posted 07-24-2009 01:40 PM ET (US)
Go with a Bayliner...to many it is the best boat they ever owned...until they drowned. :)
Kidding aside I looked at all the new boats back in the 90's. Edgewater was just out after they changed it from Marlin. Regulator and Contender were resonably newcomers as well but you see where they are today, along with Edgewater. I actually wound up buying a Hydra-Sports and I strongly urge you to look at them as well. Between the Montauk and the 188 you really need to compare it to the Outrage or Dauntless. Personally I would go used, especially in this market. As far as either of them staying in business, Edgewater would be my guess for staying alive. BC can and will close down brands or plants to stay alive so who knows where Whaler might wind up. They sold Mako did'nt they? Either boat I am sure you will be happy with so go with what fits your needs, your wallet, and has a good dealer that will survive this economy as well.
Lastly I would also be inclined to buy the used Montauk on this site with the 2009 E-Tec on it. Older hull and not quite the boat as a 190 but for $10,900 you can get a handle on things for a few years and have the efficiency and warranty you seek. There are used 190's out there.
posted 07-24-2009 03:07 PM ET (US)
Good point about the used Montauk tohsgib makes above. It looks like a great deal and another plus is that you won't lose nearly as much on the re-sale when you outgrow the boat in a couple years...and you will.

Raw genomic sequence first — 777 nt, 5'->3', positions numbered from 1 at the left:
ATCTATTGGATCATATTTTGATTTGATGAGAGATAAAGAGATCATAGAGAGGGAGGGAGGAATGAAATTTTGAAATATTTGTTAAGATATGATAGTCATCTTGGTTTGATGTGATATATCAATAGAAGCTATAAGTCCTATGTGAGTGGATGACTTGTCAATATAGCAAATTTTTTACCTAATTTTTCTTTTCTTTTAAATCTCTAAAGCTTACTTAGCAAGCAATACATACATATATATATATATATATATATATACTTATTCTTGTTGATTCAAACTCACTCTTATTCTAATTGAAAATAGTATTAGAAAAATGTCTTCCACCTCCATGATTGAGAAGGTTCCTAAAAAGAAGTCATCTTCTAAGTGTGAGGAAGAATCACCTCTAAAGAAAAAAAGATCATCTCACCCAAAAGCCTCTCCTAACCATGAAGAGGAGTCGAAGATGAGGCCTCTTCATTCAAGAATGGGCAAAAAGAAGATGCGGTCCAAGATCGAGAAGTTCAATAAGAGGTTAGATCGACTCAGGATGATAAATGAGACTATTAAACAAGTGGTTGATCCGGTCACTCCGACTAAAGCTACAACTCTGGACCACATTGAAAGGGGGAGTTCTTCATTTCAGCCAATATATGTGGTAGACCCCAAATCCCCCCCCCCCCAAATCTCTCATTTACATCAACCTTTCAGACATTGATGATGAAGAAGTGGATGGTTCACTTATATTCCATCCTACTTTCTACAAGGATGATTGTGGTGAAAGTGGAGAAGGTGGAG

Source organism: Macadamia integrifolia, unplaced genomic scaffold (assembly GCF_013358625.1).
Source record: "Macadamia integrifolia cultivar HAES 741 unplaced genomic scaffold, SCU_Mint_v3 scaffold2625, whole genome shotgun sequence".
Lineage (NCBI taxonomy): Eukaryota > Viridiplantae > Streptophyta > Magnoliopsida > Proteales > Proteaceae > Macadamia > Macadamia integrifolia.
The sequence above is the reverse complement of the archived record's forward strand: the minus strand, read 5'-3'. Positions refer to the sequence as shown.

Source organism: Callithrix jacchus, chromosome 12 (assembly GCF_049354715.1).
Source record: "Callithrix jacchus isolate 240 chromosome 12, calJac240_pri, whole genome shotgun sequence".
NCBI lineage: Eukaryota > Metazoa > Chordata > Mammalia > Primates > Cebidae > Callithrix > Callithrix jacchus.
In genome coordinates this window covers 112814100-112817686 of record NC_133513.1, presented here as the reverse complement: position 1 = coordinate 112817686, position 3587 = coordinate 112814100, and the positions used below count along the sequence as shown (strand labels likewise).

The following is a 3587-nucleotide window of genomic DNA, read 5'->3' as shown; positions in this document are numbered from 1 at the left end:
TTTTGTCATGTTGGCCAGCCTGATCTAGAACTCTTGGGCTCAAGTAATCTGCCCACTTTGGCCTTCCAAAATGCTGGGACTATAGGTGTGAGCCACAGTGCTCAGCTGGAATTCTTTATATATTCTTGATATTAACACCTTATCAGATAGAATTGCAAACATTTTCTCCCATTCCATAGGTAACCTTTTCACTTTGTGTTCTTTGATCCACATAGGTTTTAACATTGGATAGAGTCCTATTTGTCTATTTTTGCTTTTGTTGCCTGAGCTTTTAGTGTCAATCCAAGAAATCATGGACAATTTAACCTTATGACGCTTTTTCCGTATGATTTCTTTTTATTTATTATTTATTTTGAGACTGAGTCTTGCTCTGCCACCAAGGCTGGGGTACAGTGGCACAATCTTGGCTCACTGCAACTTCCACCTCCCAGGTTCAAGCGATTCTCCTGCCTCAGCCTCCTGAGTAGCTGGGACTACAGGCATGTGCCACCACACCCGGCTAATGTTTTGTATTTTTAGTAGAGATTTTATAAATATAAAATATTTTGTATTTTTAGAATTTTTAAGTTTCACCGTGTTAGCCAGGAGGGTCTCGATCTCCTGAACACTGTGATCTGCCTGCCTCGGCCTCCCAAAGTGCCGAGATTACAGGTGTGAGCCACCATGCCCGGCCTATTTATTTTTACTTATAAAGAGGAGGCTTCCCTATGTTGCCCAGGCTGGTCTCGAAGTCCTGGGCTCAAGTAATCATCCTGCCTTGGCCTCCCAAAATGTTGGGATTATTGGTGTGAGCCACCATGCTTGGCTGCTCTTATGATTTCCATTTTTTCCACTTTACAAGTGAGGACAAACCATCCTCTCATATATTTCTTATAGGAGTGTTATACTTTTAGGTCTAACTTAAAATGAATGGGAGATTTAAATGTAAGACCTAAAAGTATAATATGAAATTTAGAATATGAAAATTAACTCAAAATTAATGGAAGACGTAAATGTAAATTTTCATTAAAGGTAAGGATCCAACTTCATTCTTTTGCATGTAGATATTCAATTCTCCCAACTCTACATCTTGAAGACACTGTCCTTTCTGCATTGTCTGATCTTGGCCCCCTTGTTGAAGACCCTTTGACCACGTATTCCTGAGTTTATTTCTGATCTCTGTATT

|L H G||
posted 07-24-2009 03:20 PM ET (US)
I would not get a Whaler, because you will be stuck with a Mercury 4-stroke engine. Get the Edgewater, and you can have "choice", and get an Evinrude 2-stroke E-tec installed instead. Just don't ask where the oil goes!
posted 07-24-2009 03:47 PM ET (US)
Since when did Edgewater off a "Choice"? The deal I had with Edgewater never happened because I did not really have a choice. I guess if I pushed the dealer hard enough he could have ordered a bare boat.
If your looking for an all around family fun boat take a look at Chapperals. The SSI 196 is a great bow rider.
posted 07-24-2009 03:50 PM ET (US)
In this economy, I'd saddle up the truck and find a solid used boat. There is an excellent 17' Outrage with 135 OptiMax in White Lake Michigan on this site for $16,500. That would make an excellent boat for your uses. I've been tempted by that one - what a sweetheart! I realize that you don't want engine projects, but modern outboards - especially Great Lakes freshwater motors - are lasting a long time and proving to be very reliable. The OptiMax by all accounts is an excellent motor with outstanding fuel economy.
Something to consider...
posted 07-24-2009 06:07 PM ET (US)